I’m fascinated by denominational and religious differences. So much so that I wrote a book about them. And as a Baptist teaching at a Catholic university, I get to dwell on them quite often. My takeaway so far is that we invest too much in these differences, especially because we have a Highest common denominator to unite us: the teachings and example of Christ.
Scripture is full of exhortations and advice about how to be Christian in a fallen world. Some of it is challenging even in isolation: loving our neighbors as ourselves and turning the other cheek. Other passages establish themes, and it is one of those I wish to explore here.
Christ’s parables of the prodigal son and the lost sheep tell us that we have a duty to seek the margins and welcome people in from the margins. He repeatedly sends his disciples out into the world. He repeatedly tells them not to worry, not to be afraid. Despite condemnation from established religious authorities, He set an example by befriending, dining with, and defending those marginalized by his own community: criminals, prostitutes, lepers and the traitors collecting taxes for the occupiers.
My discipline, sociology, has its limitations. But one of its strengths lies in how powerfully it can describe and understand the margins. It can draw maps for the faithful who dare go there and can also hold mirrors up so that we may scrutinize ourselves. In one of my classes this week, we’re reading a book about the religiosity of single mothers on welfare. Some are so ashamed of their poverty and unmarried status that they don’t go to church anymore. They cling to their faith, reading scripture and praying in unnecessary isolation. It’s a tragic situation that poses a challenge to all Christians: are our churches truly welcoming? Can people see us from the margins?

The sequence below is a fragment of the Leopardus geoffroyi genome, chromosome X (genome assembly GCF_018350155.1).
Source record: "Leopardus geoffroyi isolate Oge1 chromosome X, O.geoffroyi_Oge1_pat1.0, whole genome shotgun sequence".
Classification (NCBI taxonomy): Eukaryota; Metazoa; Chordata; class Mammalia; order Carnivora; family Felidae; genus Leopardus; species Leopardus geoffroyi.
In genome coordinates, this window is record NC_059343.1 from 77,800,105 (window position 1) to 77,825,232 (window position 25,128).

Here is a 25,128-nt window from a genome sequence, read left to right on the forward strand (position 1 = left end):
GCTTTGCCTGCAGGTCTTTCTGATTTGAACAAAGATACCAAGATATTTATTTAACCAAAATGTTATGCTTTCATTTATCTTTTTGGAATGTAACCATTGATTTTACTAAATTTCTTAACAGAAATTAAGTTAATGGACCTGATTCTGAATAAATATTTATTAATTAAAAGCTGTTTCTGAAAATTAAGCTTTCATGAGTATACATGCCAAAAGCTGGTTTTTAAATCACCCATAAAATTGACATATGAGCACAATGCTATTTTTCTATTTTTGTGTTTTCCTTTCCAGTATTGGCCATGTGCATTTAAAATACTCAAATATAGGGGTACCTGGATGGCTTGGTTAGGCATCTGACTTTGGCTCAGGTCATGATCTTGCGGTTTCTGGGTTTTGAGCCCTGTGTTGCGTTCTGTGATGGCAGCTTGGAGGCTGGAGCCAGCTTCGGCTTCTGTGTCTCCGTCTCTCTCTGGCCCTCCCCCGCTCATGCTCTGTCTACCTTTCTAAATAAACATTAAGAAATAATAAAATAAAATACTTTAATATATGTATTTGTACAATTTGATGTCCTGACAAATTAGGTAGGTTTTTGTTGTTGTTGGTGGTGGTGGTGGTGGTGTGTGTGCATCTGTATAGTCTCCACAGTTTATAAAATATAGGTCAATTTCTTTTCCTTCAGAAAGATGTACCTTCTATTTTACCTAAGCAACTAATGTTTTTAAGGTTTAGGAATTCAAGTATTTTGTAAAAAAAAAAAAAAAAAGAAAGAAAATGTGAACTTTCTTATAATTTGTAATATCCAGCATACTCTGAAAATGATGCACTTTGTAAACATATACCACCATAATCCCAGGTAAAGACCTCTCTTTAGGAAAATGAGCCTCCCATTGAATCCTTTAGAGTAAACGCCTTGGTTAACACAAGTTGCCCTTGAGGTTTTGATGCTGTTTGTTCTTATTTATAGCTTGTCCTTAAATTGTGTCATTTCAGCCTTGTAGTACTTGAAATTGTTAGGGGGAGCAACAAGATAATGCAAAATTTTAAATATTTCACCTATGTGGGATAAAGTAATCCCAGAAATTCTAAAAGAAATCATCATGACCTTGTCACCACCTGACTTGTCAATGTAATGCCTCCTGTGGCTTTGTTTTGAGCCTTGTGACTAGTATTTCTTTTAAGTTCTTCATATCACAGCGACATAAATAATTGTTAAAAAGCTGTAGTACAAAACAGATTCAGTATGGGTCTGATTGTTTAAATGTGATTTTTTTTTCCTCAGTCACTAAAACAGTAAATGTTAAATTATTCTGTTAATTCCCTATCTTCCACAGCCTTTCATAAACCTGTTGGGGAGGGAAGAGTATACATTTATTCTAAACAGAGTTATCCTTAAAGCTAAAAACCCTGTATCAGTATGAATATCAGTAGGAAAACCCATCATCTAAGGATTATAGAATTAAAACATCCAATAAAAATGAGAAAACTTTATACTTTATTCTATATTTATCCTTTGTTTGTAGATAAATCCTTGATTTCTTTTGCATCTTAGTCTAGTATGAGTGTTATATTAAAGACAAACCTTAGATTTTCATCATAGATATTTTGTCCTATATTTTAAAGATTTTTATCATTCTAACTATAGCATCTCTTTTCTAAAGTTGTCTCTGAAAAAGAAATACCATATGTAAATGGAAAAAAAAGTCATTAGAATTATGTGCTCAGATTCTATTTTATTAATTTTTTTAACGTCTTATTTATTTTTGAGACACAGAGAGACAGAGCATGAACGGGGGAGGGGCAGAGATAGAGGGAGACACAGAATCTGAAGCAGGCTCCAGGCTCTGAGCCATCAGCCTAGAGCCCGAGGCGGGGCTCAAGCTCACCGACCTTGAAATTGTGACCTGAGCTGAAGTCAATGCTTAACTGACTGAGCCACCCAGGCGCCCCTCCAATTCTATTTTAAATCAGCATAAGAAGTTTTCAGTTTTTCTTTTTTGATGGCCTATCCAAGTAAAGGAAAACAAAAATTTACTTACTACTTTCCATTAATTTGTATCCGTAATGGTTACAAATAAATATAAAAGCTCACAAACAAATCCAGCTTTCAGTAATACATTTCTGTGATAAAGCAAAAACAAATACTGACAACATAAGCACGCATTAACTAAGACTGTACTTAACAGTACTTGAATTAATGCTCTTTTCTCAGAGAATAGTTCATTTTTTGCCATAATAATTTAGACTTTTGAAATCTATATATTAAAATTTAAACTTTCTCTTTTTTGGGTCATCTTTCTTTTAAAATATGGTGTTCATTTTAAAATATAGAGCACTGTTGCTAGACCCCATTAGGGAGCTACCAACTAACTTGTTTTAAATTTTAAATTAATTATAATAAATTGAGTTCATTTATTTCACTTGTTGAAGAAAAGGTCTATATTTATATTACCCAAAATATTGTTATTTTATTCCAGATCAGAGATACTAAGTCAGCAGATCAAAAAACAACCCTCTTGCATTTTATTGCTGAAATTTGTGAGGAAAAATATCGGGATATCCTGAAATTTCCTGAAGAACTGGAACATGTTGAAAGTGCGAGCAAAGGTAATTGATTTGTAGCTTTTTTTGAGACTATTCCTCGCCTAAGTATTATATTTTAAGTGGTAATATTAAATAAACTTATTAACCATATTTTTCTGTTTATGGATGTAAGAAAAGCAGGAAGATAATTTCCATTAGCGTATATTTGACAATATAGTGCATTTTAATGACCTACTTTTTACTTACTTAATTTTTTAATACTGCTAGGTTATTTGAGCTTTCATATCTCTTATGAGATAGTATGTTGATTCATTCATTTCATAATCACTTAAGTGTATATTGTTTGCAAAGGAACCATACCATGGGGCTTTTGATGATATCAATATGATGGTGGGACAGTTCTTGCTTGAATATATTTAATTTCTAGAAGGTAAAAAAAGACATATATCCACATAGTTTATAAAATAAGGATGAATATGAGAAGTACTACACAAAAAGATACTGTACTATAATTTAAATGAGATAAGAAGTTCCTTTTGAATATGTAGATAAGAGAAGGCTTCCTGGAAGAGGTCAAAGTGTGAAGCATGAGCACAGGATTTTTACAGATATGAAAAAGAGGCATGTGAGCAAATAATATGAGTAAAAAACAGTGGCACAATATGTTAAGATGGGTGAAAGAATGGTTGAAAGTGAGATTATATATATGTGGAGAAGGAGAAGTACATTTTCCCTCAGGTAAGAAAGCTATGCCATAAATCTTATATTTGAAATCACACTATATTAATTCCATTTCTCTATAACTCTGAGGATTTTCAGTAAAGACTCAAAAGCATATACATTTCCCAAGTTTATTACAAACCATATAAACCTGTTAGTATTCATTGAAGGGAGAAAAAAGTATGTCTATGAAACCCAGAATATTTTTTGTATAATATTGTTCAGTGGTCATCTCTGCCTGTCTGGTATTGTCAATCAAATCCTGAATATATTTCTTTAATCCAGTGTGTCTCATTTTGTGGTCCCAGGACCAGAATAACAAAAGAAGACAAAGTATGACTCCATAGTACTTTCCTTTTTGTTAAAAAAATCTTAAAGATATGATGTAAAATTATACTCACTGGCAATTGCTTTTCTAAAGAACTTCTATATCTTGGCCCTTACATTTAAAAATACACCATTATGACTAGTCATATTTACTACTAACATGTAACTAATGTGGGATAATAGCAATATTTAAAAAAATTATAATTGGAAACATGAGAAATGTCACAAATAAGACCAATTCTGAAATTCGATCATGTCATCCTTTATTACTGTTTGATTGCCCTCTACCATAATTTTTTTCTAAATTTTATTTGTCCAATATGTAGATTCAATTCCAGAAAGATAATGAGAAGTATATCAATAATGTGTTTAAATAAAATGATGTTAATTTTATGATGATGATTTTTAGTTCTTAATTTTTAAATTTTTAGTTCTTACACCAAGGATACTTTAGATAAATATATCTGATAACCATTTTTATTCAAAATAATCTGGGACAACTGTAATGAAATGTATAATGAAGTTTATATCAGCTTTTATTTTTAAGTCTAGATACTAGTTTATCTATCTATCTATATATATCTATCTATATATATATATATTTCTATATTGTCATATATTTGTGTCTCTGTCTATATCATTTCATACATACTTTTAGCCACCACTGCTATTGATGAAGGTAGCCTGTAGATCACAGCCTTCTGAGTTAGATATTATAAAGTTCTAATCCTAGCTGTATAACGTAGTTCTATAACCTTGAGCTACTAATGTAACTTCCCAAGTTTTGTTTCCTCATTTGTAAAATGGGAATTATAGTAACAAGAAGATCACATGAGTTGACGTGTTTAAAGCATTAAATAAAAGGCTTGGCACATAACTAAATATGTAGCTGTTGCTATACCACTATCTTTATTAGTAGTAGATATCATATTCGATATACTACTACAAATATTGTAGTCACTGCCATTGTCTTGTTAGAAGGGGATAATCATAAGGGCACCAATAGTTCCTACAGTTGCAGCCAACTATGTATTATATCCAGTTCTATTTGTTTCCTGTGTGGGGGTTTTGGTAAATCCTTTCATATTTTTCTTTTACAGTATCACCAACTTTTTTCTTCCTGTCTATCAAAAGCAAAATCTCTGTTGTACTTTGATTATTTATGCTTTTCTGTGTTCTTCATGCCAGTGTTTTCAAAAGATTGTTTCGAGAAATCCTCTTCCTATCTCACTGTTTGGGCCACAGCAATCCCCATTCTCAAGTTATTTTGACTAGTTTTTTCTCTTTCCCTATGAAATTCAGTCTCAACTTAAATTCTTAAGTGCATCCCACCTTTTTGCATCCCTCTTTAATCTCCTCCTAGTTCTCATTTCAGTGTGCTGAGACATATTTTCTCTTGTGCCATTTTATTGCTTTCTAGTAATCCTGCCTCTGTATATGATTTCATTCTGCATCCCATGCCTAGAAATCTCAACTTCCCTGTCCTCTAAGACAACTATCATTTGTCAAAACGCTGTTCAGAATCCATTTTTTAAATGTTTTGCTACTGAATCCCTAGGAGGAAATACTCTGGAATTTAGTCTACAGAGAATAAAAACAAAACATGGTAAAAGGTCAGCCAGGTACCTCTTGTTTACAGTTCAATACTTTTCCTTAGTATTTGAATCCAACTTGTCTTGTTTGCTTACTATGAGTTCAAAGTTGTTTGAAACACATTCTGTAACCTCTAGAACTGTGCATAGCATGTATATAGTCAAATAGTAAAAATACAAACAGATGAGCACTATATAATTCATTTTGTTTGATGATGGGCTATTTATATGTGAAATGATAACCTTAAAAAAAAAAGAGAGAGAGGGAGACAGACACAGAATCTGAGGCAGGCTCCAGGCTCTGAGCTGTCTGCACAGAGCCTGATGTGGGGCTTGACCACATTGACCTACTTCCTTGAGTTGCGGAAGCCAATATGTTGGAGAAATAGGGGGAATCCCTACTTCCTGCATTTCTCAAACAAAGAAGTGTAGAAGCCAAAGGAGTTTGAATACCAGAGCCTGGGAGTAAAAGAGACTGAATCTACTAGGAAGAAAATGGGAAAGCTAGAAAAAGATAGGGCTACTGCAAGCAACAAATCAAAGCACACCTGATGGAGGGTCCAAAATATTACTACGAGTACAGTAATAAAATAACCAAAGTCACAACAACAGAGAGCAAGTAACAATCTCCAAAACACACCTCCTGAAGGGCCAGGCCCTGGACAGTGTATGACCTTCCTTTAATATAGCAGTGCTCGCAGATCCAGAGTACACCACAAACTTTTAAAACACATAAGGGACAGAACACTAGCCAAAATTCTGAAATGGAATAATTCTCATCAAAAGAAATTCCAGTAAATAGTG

Having studied all kinds of Christians and reflected on the Gospels, my strong impression is that being Christian shouldn’t be about huddling and looking inwards or building walls and policing boundaries. That only obscures the people who really matter and keeps them away. I once challenged a Quaker I met at a conference about how her denomination could send pacifists into the military and into war as chaplains. Her answer was to ask me “where would Christ not go?” I couldn’t answer that then and I still can’t. Denominational differences only mean so much in light of Christ’s example.
So, what should a Christian university do when it encounters a neighbor that has something important to tell us about the margins of society? Shouldn’t it be welcoming, even if that neighbor says ugly things, even things as vile as the sores on a leper’s face? I think so. To recoil and to banish shows them our backs, not our faces. It risks confirming every prejudice and fear that estranged neighbor may have formed against Christianity. It creates detours and roadblocks for others who might approach from the margins. It may even push some of our own out. If we have a chance to bring a stranger, a neighbor, in even if just for a few hours, we should take it. A university founded as a refuge by a refugee must take extra care that its sanctuary doesn’t become a bushel over its light. How can we export the Mount’s goodness from seclusion? As Christians, we should be fearless in the face of difference, engaged with the world and above cancel culture.